Difficulty Breathing: Is It Asthma or Something Else?

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Difficulty breathing—whether it's wheezing, chest pain or tightness, shortness of breath, or coughing—is characteristic of asthma. But it can also occur with gastrointestinal reflux disease (GERD), chronic obstructive pulmonary disease (COPD), heart failure, viral infections, and other conditions.

As distressing as asthma can be, the disease rarely causes progressive lung damage. But other lung diseases that cause similar symptoms can, and they can worsen if not diagnosed and treated.

That's why seeking a proper diagnosis is essential. You may have asthma if you have trouble breathing, particularly if your symptoms occur in episodes and flare up suddenly. A healthcare provider can differentiate asthma from other illnesses, often with the help of certain diagnostic tests.

This article will discuss the types of conditions that can cause symptoms similar to asthma. It also covers how your doctor can diagnose breathing problems and what treatments are available.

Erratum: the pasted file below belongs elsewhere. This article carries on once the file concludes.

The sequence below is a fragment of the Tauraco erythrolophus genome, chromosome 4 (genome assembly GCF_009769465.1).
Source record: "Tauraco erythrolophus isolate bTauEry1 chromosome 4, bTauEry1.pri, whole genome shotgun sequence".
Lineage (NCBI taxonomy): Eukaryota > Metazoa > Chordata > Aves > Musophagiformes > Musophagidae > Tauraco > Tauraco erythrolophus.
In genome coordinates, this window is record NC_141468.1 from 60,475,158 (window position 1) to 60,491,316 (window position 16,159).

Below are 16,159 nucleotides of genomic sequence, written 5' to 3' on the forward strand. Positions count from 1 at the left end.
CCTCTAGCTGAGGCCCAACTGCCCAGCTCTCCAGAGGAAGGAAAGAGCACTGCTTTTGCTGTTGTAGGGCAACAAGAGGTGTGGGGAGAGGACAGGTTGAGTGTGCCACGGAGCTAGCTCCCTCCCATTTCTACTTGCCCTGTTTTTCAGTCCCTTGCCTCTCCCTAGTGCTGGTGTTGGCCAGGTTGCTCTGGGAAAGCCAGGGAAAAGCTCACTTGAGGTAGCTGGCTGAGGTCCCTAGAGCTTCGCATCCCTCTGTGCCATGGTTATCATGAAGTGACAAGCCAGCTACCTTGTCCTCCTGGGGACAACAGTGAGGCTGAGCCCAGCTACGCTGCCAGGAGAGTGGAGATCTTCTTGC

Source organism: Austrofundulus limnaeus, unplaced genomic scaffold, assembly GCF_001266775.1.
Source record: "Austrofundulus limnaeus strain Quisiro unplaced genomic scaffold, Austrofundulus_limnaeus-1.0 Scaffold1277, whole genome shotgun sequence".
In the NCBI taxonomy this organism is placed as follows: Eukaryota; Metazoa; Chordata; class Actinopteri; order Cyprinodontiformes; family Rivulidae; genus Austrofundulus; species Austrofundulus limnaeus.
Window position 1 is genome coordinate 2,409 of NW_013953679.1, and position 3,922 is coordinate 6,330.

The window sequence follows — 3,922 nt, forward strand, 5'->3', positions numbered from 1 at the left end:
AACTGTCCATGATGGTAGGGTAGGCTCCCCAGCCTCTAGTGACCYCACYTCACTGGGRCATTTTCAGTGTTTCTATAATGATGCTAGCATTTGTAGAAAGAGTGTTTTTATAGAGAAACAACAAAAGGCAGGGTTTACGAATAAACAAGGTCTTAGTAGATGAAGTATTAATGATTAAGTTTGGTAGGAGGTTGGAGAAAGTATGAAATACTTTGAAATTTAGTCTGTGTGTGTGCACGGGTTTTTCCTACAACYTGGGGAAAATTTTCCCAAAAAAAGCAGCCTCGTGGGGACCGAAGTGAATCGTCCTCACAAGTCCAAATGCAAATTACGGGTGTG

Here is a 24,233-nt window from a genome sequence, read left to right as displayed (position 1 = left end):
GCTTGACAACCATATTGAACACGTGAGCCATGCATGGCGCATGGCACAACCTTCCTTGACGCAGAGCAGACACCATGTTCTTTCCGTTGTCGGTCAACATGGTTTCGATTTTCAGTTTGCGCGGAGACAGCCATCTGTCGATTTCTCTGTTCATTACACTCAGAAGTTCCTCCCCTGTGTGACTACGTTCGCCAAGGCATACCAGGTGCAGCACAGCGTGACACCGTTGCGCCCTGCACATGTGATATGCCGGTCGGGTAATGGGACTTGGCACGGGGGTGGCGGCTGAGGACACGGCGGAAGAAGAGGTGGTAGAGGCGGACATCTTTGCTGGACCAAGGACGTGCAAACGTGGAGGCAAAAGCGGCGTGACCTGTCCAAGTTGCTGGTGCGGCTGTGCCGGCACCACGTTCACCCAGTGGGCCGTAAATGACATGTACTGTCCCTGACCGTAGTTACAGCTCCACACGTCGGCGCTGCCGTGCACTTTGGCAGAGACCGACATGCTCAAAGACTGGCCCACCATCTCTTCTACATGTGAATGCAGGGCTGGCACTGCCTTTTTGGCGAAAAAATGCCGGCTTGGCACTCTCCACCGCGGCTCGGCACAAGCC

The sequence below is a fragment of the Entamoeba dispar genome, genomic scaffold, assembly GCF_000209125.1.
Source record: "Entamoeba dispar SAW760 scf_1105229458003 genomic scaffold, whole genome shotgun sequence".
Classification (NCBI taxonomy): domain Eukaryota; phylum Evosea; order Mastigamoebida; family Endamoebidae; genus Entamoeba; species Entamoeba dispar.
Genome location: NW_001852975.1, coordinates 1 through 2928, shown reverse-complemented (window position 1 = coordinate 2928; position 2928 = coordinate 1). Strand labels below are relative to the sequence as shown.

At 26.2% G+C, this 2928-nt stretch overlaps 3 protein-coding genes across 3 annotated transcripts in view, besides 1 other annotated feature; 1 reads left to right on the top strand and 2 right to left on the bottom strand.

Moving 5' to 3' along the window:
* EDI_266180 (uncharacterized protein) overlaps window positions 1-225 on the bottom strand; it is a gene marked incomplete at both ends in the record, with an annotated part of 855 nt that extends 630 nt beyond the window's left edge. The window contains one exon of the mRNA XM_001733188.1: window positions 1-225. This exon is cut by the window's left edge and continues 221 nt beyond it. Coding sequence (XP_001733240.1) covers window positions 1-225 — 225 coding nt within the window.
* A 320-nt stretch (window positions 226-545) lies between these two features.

Conditions That Mimic Asthma

Theresa Chiechi / Verywell

Conditions That Mimic Asthma

There are a number of conditions that can cause shortness of breath, wheezing, coughing, and chest tightness. While most are lung disorders, some are associated with other organ systems, such as the heart.

When investigating your symptoms, your healthcare provider will consider all possible causes of your breathing difficulty using a process called differential diagnosis that considers potential causes, eliminating those that don't fit with all of your symptoms and diagnostic tests.


Gastroesophageal reflux disease (GERD) is a chronic condition in which acid from the stomach escapes into the esophagus. Although GERD is characterized by gastrointestinal symptoms, stomach acid can come up the food pipe and be inhaled into the lungs. This can lead to pneumonitis, which is inflammation of the air sacs of the lungs.

In addition to asthma-like symptoms, pneumonitis can be recognized by a crackling sound in the lungs called rales. It can also cause weight loss, persistent fatigue, and clubbing (enlarged ends) of the fingers or toes.